A Question from the Bible Belt

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Ray Kurzweil is the grandfather of optical character recognition and natural language processing. He’s the reason we can talk to Siri, Alexa and our new Google Assistant. He’s founded a number of successful tech companies and received the United State’s highest honor in technology. Many consider him the rightful heir to Thomas Edison. Recently, in his 60’s, he took on his first “job” at Google.

He’s also a proponent of the trans-human movement, a group of extremely intelligent folks who are looking forward to the day when we can reprogram or shed our biological forms and live unimpeded by the constraints we face today.

I was thrilled at the prospect of hearing him speak and delighted that I had that opportunity at a conference I attended a couple of years ago. He delivered an inspiring and mind blowing talk, full of examples backed up with mathematics and evidence up the wazoo that technology is developing at an exponential rate.

He introduced himself as someone who’s been thinking about thinking since he was a kid. I’d read his book “How to Create a Mind” where he lays out his findings about how our human brains work by pattern recognition and prediction. It’s a fascinating read.

He talked about how technology is transforming all kinds of fields. One of his examples looked at the technology of solar energy generation. Solar energy efficiencies are developing at an exponential rate and can eventually supply all the power we need. This is non-intuitive to our linear thinking minds. He made a point that a few generations ago many of us used to think planes wouldn’t fly because their wings were so small.

The first hamburger to be “grown” entirely by artificial means cost three hundred thousand dollars. We need not worry about our food supply. The costs of production can exponentially decline.

Math doesn’t lie. The problem is, we humans have a hard time grasping the implications of the pace of technological change because our intuition is linear.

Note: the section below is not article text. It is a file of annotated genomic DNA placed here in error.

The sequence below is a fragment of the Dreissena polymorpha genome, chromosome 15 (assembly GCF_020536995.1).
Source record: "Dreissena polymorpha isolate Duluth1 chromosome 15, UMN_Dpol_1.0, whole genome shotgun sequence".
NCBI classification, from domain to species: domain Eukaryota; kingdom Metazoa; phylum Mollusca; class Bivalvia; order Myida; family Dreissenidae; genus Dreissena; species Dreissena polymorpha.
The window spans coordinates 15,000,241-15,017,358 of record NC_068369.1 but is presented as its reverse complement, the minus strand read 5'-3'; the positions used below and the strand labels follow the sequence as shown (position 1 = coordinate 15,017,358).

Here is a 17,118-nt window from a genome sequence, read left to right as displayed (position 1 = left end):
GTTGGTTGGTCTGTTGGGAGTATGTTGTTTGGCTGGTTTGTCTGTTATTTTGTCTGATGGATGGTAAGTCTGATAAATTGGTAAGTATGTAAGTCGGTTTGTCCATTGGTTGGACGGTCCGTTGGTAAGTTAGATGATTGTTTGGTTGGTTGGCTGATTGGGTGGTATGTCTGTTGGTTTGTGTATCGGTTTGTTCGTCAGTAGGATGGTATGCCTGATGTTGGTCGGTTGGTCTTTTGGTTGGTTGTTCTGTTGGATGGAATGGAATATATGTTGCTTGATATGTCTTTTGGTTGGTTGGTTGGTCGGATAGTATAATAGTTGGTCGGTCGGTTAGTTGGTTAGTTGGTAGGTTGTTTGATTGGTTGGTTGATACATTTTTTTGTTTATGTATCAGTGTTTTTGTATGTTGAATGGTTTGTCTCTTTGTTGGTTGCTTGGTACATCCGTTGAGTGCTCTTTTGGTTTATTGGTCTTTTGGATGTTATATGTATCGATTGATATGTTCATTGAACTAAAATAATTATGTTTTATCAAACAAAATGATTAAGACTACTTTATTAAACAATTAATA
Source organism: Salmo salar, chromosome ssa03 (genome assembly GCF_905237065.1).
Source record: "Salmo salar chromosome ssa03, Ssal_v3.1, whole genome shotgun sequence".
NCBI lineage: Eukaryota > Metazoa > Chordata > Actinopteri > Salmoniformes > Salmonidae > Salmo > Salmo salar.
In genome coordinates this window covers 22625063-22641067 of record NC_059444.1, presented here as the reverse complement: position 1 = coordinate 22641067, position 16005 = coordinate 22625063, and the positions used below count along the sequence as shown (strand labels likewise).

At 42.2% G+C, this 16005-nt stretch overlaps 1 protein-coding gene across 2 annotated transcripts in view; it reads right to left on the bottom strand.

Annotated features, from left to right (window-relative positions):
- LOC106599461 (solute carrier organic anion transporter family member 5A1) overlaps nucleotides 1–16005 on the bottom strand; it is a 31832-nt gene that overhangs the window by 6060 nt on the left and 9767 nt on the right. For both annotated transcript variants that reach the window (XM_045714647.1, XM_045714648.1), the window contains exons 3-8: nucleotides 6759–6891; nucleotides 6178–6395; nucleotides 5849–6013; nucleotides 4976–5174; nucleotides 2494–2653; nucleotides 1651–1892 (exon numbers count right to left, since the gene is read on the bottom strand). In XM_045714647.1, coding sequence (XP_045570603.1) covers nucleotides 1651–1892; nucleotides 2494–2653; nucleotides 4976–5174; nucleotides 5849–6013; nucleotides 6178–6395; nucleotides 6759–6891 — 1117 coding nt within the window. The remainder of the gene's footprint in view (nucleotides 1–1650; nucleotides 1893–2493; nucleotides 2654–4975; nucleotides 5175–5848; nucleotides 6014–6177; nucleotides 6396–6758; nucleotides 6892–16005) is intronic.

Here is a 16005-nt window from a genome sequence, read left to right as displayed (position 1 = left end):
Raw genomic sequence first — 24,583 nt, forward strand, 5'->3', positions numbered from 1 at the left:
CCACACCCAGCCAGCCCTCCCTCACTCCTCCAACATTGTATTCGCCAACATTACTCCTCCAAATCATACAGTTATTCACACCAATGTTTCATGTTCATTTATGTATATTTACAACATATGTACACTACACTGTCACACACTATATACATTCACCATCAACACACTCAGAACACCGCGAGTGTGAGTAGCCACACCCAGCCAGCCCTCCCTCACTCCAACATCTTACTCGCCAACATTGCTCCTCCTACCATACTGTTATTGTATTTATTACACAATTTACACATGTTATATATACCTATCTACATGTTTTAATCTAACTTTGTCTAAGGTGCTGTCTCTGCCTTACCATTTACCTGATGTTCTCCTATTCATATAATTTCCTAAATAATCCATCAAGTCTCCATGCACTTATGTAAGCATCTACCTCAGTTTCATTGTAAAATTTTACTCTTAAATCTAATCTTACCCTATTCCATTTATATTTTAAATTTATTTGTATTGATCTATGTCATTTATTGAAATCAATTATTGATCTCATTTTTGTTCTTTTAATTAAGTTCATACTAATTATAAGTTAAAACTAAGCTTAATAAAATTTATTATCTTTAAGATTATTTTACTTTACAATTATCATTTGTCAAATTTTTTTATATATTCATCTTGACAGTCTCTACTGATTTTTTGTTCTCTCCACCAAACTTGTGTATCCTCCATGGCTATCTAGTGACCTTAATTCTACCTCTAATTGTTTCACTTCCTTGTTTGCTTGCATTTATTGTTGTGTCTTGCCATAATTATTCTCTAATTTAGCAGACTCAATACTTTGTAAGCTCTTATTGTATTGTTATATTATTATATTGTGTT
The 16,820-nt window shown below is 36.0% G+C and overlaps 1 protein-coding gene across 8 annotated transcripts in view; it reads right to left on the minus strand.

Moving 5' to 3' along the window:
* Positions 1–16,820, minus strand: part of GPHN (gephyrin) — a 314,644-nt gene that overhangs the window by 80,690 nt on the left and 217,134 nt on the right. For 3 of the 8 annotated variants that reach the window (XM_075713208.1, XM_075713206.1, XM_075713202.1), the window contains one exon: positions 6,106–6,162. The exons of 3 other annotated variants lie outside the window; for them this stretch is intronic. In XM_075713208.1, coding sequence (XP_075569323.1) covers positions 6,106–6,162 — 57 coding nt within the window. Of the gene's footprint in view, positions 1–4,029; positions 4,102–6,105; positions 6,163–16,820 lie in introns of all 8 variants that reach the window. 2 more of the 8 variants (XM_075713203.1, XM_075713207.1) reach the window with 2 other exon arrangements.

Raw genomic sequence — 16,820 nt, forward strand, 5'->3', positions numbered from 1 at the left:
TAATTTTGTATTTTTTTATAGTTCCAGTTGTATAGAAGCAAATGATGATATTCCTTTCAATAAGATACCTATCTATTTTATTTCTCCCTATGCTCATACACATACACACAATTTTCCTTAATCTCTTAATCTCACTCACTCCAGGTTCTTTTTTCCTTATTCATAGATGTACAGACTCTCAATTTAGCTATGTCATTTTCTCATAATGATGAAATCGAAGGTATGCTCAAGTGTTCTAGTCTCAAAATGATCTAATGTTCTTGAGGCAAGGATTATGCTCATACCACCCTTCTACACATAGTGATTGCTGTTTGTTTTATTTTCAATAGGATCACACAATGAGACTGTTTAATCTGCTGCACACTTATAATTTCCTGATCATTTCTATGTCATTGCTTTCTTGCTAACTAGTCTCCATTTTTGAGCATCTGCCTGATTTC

Of course, technology is changing us too. The cloud is already storing more information than we can keep in our brains – ready for us to access it anytime and anywhere. Enabling us to tap into incredible collective networks of knowledge to continue building on what others have already figured out. There are lego blocks of knowledge and experience being stacked up around us virtually and invisibly for anyone with the intelligence and means to copy and paste and transform and reconfigure and envision and build an entirely new world in which we all live.

Yes, hearing Ray’s views on the world was awe inspiring. Definitely mind blowing stuff.

After his Keynote, the M.C. thanked him and asked him a question. It was a strange kind of question to hear after the topics that had just been discussed with such precision and insight. Because it was about where we could find truth.

We were in the bible belt, you see. At a Baptist Medical Research Center becoming well known for developing spray-on skin and other wonders of modern science.

The question of truth was an interesting one to pose to Dr Kurzweil. He made the case that we should continue to seek knowledge because there is still much human suffering to solve. And that ethics and empathy are higher order functions of our brains. He asserted that empathy increases the more frontal cortex we have. I don’t know whether there’s any real scientific evidence for that or not. He didn’t present any.

Everything’s going to be just fine, seemed to be his message.

With my simple math skills and understanding of the slow progress of evolution vs the exponential technological progress of the intelligent computing systems that now form a veritable central nervous system for humanity, I calculate we’ll be at a disadvantage, biological and linear thinking creatures that we are.